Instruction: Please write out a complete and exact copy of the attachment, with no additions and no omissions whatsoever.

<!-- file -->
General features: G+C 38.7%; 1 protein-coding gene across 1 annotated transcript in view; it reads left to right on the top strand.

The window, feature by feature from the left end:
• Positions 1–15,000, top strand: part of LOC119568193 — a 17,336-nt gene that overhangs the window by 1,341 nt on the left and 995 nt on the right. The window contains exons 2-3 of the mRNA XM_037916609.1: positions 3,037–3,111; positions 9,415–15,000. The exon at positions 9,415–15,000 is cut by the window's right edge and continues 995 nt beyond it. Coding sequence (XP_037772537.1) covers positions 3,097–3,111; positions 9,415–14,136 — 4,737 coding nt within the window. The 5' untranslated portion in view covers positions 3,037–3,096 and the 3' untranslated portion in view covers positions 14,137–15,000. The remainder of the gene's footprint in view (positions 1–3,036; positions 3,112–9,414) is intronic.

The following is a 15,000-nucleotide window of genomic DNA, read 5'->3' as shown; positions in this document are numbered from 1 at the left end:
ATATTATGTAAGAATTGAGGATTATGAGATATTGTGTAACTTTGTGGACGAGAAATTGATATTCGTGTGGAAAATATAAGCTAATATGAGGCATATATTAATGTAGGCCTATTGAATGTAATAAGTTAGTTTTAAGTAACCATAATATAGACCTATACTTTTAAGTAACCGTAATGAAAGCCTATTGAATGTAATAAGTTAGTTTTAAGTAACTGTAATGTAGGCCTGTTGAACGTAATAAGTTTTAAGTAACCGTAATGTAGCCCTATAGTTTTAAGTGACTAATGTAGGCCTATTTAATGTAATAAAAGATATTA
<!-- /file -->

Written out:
General features: G+C 38.7%; 1 protein-coding gene across 1 annotated transcript in view; it reads left to right on the top strand.

The window, feature by feature from the left end:
• Positions 1–15,000, top strand: part of LOC119568193 — a 17,336-nt gene that overhangs the window by 1,341 nt on the left and 995 nt on the right. The window contains exons 2-3 of the mRNA XM_037916609.1: positions 3,037–3,111; positions 9,415–15,000. The exon at positions 9,415–15,000 is cut by the window's right edge and continues 995 nt beyond it. Coding sequence (XP_037772537.1) covers positions 3,097–3,111; positions 9,415–14,136 — 4,737 coding nt within the window. The 5' untranslated portion in view covers positions 3,037–3,096 and the 3' untranslated portion in view covers positions 14,137–15,000. The remainder of the gene's footprint in view (positions 1–3,036; positions 3,112–9,414) is intronic.

The following is a 15,000-nucleotide window of genomic DNA, read 5'->3' as shown; positions in this document are numbered from 1 at the left end:
ATATTATGTAAGAATTGAGGATTATGAGATATTGTGTAACTTTGTGGACGAGAAATTGATATTCGTGTGGAAAATATAAGCTAATATGAGGCATATATTAATGTAGGCCTATTGAATGTAATAAGTTAGTTTTAAGTAACCATAATATAGACCTATACTTTTAAGTAACCGTAATGAAAGCCTATTGAATGTAATAAGTTAGTTTTAAGTAACTGTAATGTAGGCCTGTTGAACGTAATAAGTTTTAAGTAACCGTAATGTAGCCCTATAGTTTTAAGTGACTAATGTAGGCCTATTTAATGTAATAAAAGATATTA